Gorgeous hand-drawn art, an intriguing mechanical world, and characters that are alive with personality despite their lack of dialogue make this far and away the best point-and-click adventure game in recent years. Machinarium is old-school, and it's hard, but don't let that discourage you. The beauty on display here and the satisfaction of figuring out tricky yet completely sensical puzzles are more than worth it.

Monkey Island 2 Special Edition: LeChuck's Revenge

It's been many long years since I first shared in the adventures of the ever hapless Guybrush Threepwood, but his pun-filled quest to defeat demon ghost pirate LeChuck is still laugh-out-loud funny. With new voice acting, a reworked script, and bonus features such as a developer commentary track, this is a great way to relive a classic or to experience it for the first time. Find a site with FAQs, though. This old-school adventure game stuff is hard.

Dragon Age II

Getting a Dragon Age sequel so soon after Origins may have been a surprise, but it turned out to be a pleasant one. Much of what we were used to from the earlier game has been streamlined in Dragon Age II, combat is more action-oriented, and character creation is a lot more limited--but a human-scale plot that focuses on what a smaller conflict does to the people involved makes the changes well worthwhile.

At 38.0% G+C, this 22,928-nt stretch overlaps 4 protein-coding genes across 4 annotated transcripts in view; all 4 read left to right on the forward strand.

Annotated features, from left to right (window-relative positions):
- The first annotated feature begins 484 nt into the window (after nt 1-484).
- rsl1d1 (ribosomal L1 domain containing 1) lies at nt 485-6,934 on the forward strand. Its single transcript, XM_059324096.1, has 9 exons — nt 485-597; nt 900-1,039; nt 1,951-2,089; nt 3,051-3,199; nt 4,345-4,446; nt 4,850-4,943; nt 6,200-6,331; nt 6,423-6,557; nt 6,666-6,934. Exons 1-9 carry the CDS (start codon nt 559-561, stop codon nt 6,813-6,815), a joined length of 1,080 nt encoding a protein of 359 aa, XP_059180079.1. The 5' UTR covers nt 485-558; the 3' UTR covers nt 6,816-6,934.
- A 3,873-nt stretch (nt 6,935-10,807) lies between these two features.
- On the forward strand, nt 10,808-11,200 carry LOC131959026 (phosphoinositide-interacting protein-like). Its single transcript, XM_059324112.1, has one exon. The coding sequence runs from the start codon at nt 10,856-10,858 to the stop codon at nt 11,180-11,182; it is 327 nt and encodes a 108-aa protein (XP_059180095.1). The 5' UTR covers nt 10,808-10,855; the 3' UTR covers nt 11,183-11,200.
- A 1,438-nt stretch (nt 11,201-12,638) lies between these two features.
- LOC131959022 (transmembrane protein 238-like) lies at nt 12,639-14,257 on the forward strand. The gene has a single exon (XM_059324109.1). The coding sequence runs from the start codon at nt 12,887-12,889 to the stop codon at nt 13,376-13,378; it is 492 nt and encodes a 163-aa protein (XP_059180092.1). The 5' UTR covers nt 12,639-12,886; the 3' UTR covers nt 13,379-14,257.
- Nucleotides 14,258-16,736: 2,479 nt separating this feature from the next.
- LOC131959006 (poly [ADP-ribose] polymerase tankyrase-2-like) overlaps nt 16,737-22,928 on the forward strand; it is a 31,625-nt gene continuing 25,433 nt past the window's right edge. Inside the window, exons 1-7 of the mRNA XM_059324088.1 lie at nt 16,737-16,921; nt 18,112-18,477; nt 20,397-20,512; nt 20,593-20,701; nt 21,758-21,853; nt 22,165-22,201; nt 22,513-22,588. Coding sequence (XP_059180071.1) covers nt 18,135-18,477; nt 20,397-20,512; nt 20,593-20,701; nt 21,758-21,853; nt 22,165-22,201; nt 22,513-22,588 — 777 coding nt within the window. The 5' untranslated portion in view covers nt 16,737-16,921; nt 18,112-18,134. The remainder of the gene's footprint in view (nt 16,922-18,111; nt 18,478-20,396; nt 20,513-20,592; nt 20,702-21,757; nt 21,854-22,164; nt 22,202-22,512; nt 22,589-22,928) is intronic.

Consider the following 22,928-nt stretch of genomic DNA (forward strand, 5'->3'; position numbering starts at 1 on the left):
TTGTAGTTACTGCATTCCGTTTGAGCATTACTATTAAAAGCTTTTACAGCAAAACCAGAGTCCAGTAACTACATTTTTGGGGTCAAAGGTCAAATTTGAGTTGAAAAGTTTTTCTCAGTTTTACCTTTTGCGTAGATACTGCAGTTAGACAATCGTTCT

Left 4 Dead 2

There was some concern that a sequel released so close on the heels of the original L4D would amount to a glorified expansion pack; but with four new main characters, a longer campaign, a mess of new special Infected, loads of melee weapons, and fast pick-up-and-play game modes like Scavenge, Left 4 Dead 2 put all those worries to rest. A more-than-worthy successor to the original, it adds a lot without altering the formula too much, and it remains the go-to game for co-op zombie killing. Given how many games have cropped up in the genre over the past few years, that's saying a lot.

Need For Speed: Hot Pursuit